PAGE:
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E-commerce analytics and metrics

How to Turn Your E-Commerce Analytics + Metrics Into Beautiful Reports


Are you drowning in e-commerce data? Are tables upon tables of traffic source data, logistics reports, and billing receipts making your head spin?

We feel you, and we’re here with the antidote. 

While e-commerce stores are blessed with an enviable amount of data compared to their brick-and-mortar counterparts, trying to make sense of it can be like pulling teeth. Most people would rather visit their dentist than wade through Google Analytics to find actionable steps that would help them improve their store.

There’s no getting away from data if you want your store to be a success. But you can make analyzing said data a lot more enjoyable and effective.

The trick is to present e-commerce analytics data visually. 

The problem with e-commerce data

There’s no almost no limit to the amount of data you can collect and analyze regarding your online store. From marketing and website engagement to sales and logistics, digital tools and platforms provide instant access to data. 

In theory, such a huge amount of data should make it easy to discover meaningful insights and trends that you can use to improve your store’s performance. In reality, that’s not always the case. The sheer amount of data available to store owners and managers means that e-commerce analytics can be complicated. As a result, they’re often ignored. 

One issue is that it’s hard to get an overview of all of your important metrics in one place. Sure, your e-commerce platform may show you website and sales data, but it won’t necessarily include data on how an Instagram marketing campaign is performing or the state of the inventory in your warehouse.

It’s hard for e-commerce entrepreneurs to connect the dots, according to Chase Zieman, the chief data science officer of, who said:

“Founders often fail to see relationships between insights from disparate corners of their business — social media ads, on-time delivery rates, or product-return requests — and miss out on additive lessons that arise when they address those data streams through a single unified platform.”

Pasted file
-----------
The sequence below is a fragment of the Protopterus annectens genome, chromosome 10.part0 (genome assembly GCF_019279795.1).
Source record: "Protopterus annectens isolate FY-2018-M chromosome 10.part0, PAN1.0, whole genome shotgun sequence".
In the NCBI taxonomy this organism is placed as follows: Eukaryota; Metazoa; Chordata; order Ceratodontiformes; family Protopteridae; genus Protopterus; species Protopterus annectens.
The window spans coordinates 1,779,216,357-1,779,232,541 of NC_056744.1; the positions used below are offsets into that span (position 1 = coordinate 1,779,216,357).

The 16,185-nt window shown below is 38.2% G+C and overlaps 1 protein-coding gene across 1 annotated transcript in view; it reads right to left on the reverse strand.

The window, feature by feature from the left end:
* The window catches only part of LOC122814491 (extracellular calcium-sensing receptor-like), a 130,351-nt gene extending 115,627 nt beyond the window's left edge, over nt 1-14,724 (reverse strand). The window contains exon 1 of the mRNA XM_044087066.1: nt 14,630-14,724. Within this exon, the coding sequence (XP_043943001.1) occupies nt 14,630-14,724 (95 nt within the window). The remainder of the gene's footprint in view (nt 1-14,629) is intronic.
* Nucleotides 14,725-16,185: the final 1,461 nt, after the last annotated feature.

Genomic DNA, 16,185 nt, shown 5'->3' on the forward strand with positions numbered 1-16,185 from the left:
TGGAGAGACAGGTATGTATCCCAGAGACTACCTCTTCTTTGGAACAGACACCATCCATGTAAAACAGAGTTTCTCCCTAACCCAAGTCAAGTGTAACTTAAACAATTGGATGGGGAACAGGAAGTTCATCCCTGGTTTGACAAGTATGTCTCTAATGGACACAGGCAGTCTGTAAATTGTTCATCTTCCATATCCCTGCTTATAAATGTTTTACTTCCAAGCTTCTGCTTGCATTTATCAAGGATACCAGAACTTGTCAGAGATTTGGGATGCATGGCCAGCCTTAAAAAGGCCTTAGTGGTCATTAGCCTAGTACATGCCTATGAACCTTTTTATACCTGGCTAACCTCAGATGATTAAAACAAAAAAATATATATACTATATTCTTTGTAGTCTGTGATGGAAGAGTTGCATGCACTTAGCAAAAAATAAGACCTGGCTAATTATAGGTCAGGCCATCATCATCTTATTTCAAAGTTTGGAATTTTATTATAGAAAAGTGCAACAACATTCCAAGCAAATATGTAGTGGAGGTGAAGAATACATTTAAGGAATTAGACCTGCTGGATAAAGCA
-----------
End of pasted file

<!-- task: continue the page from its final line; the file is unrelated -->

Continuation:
But this is also because e-commerce data can be so hard to understand. Pages of figures don’t make for the most enticing or legible read. It’s hard to get actionable insights from your site’s analytics unless you devote hours to combing through every chart and table. 

Data visualization is the answer

The answer isn’t to disregard your data. Rather than shutting down your laptop, get a better lay of the land by turning that data into beautiful reports. Visualizing e-commerce data is a much more effective and efficient way to analyze your brand’s performance. 

Why? Because humans are visual learners. Our brains process images 60,000 times faster than text. Around 90% of the data our brains process is visual. A team of neuroscientists from MIT even found that our brains can process whole images in as little as 13 milliseconds. That’s unbelievably fast. 

By using charts, graphs, shapes, and other visual formats, data visualization turns dreary text that takes hours to understand into engaging insights we can consume in seconds. 

The benefits of doing so include the following.

Better insights

The impact of your store’s optimization hinges on the quality of your insights. As we’ve already discussed, standard e-commerce data doesn’t provide clear insights automatically. By visualizing e-commerce data, you can comprehend it better and generate insights that will positively impact your business. 

Faster insights

Speed is key in e-commerce. Every day matters, and the faster you can start making decisions about your business, the quicker you’ll see results. This isn’t possible with standard e-commerce data, but by turning it into visual reports, you’ll be able to see essential metrics at a glance. 

Better storytelling

In cases where you need to get marketing or budgeting decisions approved by executives or shareholders, visual data makes for a much more compelling story. Senior leadership doesn’t want to waste time scrolling through tables of statistics any more than you do. By showing them graphs, you can get your point across succinctly and get your new budget approved fast. 

It’s easy to turn your e-commerce data into visual reports, and there are many ways to get started.